Another adjustment that IPTECH made to its processes was in relation to file retention. Prior to the implementation of the PDPA, IPTECH retained information generated by its clients, whether for an event or as part of a campaign, in some instances indefinitely or for as long as clients requested.
It has since limited the retention period. In the case of an event, for example, IPTECH's systems will automatically purge all related files two weeks after the end of each event, and back-up files are manually purged by its employee.
This saved one of IPTECH's clients from considerable embarrassment when an employee from the client's side mistakenly triggered an e-mail to be sent to some 20,000 attendees long after the event had ended. The email blast was prevented because there were no email addresses to send it to.
"We also have a 'use it and delete it' policy in place," Mr Chia adds. "Clients often send us hardcopy Excel spreadsheets of customer information. That is a paper trail right there, so we input the relevant information to our system and destroy the paper documents."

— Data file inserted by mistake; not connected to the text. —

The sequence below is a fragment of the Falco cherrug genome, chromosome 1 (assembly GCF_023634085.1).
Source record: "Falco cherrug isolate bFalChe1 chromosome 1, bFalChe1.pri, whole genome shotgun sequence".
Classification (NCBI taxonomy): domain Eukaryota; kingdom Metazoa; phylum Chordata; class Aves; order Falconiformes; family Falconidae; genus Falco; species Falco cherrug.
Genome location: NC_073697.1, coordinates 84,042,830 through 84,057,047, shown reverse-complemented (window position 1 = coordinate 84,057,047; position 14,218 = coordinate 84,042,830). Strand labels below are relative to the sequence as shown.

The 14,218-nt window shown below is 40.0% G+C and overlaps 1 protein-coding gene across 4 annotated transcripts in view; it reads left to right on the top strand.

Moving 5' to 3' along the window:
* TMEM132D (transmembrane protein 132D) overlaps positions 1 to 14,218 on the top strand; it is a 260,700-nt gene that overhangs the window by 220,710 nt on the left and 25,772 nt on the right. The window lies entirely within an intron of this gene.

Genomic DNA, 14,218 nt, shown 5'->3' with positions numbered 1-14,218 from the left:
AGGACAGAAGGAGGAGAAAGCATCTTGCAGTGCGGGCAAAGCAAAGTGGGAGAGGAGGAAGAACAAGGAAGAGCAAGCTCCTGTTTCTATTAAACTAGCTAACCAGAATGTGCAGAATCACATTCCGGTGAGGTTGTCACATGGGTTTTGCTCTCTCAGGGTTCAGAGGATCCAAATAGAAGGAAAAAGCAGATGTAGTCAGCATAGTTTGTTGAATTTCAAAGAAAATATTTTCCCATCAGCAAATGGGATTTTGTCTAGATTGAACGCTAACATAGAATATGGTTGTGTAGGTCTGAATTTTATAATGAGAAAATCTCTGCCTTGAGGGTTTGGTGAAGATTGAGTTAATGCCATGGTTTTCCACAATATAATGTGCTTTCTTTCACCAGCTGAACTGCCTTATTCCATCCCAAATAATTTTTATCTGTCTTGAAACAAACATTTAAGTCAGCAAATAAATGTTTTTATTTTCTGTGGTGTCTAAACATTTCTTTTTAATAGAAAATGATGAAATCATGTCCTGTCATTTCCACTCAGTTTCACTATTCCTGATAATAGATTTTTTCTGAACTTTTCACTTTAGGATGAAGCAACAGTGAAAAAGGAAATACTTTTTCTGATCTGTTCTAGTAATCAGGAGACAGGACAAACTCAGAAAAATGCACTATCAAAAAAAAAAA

INVESTING IN COMPLIANCE
To date, IPTECH has invested about $30,000 in business and man-hour costs to ensure its servers and applications are PDPA-compliant. Costs attributed to external vendors include tests such as PT and VA, and in-house outlay includes internal audits, research and development.
Mr Chia regards such expenditure as investment because the data protection processes ultimately help IPTECH to reserve the integrity of its core business. Benefits include clients having more confidence in IPTECH's services, and employees having a better understanding of the data they collect and protect, leading to heightened vigilance.
In addition, Mr Chia sees PDPA compliance as an ongoing effort and insists on reminding and updating employees regularly on the company's data protection policies. Such discussions usually take place during their fortnightly project meetings.
He explains, "We have to be in the know in order to handle new threats so as to ensure continued compliance. We do this by keeping up to date with new technologies and new technological threats. At the end of the day, the PDPA is a good wake-up call to always be vigilant."